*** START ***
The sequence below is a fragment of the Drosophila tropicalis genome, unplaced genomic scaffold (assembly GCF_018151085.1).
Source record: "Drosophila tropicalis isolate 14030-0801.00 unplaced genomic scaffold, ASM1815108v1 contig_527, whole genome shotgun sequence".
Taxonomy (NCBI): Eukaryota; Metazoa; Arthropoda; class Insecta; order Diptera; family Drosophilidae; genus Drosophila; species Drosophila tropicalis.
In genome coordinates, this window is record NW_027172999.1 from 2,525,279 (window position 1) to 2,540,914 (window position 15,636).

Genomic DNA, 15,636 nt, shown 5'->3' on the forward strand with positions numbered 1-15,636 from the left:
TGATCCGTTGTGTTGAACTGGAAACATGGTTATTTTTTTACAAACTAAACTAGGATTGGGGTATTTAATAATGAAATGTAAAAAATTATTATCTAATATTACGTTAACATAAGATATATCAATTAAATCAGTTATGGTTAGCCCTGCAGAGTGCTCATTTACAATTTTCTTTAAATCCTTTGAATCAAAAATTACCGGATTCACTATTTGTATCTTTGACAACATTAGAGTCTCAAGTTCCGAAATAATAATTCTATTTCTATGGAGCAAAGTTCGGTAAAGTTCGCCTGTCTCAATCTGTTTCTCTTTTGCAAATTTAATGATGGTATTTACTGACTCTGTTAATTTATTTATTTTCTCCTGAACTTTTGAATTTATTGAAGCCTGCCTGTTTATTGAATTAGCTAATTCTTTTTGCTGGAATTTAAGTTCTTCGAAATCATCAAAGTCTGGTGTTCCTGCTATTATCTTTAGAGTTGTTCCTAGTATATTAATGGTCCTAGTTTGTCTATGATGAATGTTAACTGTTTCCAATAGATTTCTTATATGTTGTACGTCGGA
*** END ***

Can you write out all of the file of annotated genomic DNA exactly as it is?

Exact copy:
The sequence below is a fragment of the Drosophila tropicalis genome, unplaced genomic scaffold (assembly GCF_018151085.1).
Source record: "Drosophila tropicalis isolate 14030-0801.00 unplaced genomic scaffold, ASM1815108v1 contig_527, whole genome shotgun sequence".
Taxonomy (NCBI): Eukaryota; Metazoa; Arthropoda; class Insecta; order Diptera; family Drosophilidae; genus Drosophila; species Drosophila tropicalis.
In genome coordinates, this window is record NW_027172999.1 from 2,525,279 (window position 1) to 2,540,914 (window position 15,636).

Genomic DNA, 15,636 nt, shown 5'->3' on the forward strand with positions numbered 1-15,636 from the left:
TGATCCGTTGTGTTGAACTGGAAACATGGTTATTTTTTTACAAACTAAACTAGGATTGGGGTATTTAATAATGAAATGTAAAAAATTATTATCTAATATTACGTTAACATAAGATATATCAATTAAATCAGTTATGGTTAGCCCTGCAGAGTGCTCATTTACAATTTTCTTTAAATCCTTTGAATCAAAAATTACCGGATTCACTATTTGTATCTTTGACAACATTAGAGTCTCAAGTTCCGAAATAATAATTCTATTTCTATGGAGCAAAGTTCGGTAAAGTTCGCCTGTCTCAATCTGTTTCTCTTTTGCAAATTTAATGATGGTATTTACTGACTCTGTTAATTTATTTATTTTCTCCTGAACTTTTGAATTTATTGAAGCCTGCCTGTTTATTGAATTAGCTAATTCTTTTTGCTGGAATTTAAGTTCTTCGAAATCATCAAAGTCTGGTGTTCCTGCTATTATCTTTAGAGTTGTTCCTAGTATATTAATGGTCCTAGTTTGTCTATGATGAATGTTAACTGTTTCCAATAGATTTCTTATATGTTGTACGTCGGA